A glance at modern politics in Nigeria, is often seen as though, when a new leader has to take over a role, the transition is rarely smooth. This is due to the failure of the incumbent to effectively execute and manage transition which leads to undesired consequences.
Succession planning tends to be the ideal answer that commonly results to a hitch-free change in any political landscape. This article intends to critically illustrate the above assertion and to further lend a clue on the importance of succession planning through the lens of the 21st century’s corporate organization.
Succession planning is a process for identifying and developing new leaders who can substitute old leaders when they leave, retire or die. Succession planning increases the availability of experienced and capable employees that are prepared to assume these roles as they become available. Taken narrowly, “replacement planning” for key roles is the heart of succession planning.
In dictatorships, succession planning aims for continuity of leadership, preventing a chaotic power struggle by thwarting a power vacuum. In monarchies, succession is usually settled by the order of succession. In business, succession planning entails developing internal people with the potential to fill key business leadership positions in the company.
The deficiency of succession in politics today is global, one of the prevailing challenges is, where political leaders refuse to hand over after losing an election or continuously present themselves for re-election under the pretense that their departure would create instability.
A clear example, can be seen in the 2020 Belarusian Presidential Election, the main candidate who is the incumbent President Lukashenko was first elected in 1994 and ever since has refused to step down, making him to be referred to as the European’s last dictator. In Africa, the late Robert Mugabe of Zimbabwe left us a disheartened example to elucidate our political reality. Mr. Mugabe was once celebrated as a hero for bringing independence to Zimbabwe however, his quest to remain in power for life without plans to handover saw this highly educated, wily politician became the caricature of an African dictator, who destroyed an entire country in order to keep his job. In Nigeria, Obasanjo’s attempt for a third term in office against his constitutional mandate was resisted.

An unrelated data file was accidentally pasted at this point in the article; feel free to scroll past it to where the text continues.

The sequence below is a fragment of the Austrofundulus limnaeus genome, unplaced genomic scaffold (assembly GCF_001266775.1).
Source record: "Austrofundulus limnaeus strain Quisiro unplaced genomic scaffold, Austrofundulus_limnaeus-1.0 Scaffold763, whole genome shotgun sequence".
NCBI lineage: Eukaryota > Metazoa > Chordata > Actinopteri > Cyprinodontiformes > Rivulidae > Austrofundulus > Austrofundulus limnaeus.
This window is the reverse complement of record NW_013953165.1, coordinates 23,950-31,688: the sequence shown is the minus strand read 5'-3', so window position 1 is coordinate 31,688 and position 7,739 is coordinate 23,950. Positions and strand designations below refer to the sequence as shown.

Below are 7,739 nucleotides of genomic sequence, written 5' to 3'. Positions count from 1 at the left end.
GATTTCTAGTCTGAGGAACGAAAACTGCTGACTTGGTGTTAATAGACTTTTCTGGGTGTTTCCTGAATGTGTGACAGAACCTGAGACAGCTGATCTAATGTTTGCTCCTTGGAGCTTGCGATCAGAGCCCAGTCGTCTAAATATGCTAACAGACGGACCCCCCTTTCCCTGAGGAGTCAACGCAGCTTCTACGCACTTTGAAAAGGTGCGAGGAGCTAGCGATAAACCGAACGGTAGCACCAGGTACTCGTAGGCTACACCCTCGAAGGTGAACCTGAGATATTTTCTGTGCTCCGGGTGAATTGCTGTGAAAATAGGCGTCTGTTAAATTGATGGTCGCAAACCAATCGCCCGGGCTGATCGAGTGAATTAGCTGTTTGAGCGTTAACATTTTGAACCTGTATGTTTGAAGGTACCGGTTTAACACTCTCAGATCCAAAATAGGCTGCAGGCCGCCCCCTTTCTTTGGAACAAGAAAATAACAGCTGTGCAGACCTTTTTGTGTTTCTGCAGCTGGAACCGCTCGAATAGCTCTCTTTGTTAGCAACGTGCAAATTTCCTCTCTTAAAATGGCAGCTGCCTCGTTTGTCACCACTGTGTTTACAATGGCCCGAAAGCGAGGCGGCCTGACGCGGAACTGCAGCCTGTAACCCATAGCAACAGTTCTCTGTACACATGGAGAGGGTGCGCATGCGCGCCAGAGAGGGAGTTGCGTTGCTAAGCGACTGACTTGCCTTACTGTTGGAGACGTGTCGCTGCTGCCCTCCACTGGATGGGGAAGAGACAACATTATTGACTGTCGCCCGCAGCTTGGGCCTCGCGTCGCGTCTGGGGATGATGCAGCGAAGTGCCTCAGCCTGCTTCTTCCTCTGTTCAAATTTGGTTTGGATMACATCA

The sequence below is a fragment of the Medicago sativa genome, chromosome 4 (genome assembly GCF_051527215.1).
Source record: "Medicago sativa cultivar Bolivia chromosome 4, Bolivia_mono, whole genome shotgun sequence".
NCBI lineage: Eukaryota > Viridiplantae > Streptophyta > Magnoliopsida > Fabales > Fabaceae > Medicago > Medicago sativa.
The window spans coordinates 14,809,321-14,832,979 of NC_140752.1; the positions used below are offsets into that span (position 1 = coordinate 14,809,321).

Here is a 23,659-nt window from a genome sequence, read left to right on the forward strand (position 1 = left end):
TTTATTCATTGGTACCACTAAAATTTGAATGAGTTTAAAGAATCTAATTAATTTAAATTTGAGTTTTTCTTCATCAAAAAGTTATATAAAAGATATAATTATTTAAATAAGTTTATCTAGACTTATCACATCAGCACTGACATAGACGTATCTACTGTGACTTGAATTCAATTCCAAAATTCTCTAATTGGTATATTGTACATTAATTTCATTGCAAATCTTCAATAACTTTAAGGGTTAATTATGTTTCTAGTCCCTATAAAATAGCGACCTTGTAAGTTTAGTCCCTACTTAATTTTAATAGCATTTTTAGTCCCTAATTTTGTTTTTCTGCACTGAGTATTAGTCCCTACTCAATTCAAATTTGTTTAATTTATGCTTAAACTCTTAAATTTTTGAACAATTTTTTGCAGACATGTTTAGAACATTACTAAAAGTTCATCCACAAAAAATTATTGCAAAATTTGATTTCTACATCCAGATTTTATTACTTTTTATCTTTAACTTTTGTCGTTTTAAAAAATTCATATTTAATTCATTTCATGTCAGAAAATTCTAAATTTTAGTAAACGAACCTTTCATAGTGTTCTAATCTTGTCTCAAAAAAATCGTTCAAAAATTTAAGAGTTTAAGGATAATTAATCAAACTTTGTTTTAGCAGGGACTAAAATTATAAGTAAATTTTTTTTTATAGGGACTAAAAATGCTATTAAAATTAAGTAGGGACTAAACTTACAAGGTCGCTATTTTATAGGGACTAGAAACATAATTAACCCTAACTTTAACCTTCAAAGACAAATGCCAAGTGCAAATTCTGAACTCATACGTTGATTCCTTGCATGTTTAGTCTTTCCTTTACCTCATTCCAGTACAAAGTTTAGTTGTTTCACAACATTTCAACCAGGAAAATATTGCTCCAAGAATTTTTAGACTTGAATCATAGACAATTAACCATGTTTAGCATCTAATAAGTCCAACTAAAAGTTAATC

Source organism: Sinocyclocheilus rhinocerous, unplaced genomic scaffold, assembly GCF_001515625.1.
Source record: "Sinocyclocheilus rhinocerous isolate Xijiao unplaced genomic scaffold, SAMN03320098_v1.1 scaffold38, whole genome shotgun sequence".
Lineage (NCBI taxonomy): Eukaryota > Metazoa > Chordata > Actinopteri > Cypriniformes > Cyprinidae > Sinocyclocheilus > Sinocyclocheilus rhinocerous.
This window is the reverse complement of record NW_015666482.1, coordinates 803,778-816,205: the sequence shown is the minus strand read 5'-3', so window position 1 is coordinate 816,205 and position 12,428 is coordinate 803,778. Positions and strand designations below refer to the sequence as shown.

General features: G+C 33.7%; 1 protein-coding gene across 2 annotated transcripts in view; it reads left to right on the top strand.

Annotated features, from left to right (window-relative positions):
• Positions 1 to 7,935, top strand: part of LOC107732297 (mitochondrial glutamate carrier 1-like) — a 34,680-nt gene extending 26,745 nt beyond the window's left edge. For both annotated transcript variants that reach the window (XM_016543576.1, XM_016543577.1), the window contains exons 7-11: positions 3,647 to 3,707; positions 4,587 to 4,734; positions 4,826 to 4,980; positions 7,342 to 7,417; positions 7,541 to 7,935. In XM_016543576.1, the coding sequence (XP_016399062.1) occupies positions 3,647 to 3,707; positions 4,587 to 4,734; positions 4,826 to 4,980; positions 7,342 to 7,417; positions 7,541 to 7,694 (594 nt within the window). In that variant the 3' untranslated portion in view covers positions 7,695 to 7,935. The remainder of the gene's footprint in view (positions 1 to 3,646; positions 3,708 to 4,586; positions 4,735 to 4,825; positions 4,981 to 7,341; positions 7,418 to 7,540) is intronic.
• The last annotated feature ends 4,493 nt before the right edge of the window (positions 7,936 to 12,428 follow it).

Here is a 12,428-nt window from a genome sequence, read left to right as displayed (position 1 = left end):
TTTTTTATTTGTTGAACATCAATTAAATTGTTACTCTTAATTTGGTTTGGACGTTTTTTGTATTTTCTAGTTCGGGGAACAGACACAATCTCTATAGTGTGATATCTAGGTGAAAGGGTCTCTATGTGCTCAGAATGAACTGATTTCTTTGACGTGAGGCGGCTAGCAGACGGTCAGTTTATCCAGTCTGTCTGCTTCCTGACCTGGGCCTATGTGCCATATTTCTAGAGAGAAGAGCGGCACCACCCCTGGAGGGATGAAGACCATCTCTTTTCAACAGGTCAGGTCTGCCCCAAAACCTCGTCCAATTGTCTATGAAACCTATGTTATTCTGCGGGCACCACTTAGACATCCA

Additionally, in their blind quest for power, candidates of political parties with massive followership and influence tend to use money to lobby to stay in power or initiate self-destruction by encouraging factionalization, money politics, infighting and cross carpeting leading to implosion, just as seen in the build-up to the 2019 General Election in Nigeria and thereafter. This in our viewpoint, is a tell-tale indication that the leader has failed to carry out that imperative leadership responsibility to groom a suitable successor.
It is noteworthy that Nigeria is projected to be the world’s third most populous country by 2050 with over 400 million inhabitants according to the United Nations. Further, according to data published on the INEC website, over 80% of Nigeria’s 84 million consolidated registered voters in the last general elections were youth within the age brackets of 18-35 and 36-55 respectively. Therefore, it is crucial that young people are represented in the country’s political systems through grooming.
The government of President Muhammadu Buhari needs to understand that failure to have a proper succession plan across its administration poses a threat to its mantra of “change”. It is imperious to put in mechanisms that address this subject matter amongst others and to encourage progressive and democratic leadership by ensuring proper talent identification and development as part of leadership responsibility and a defined ideology.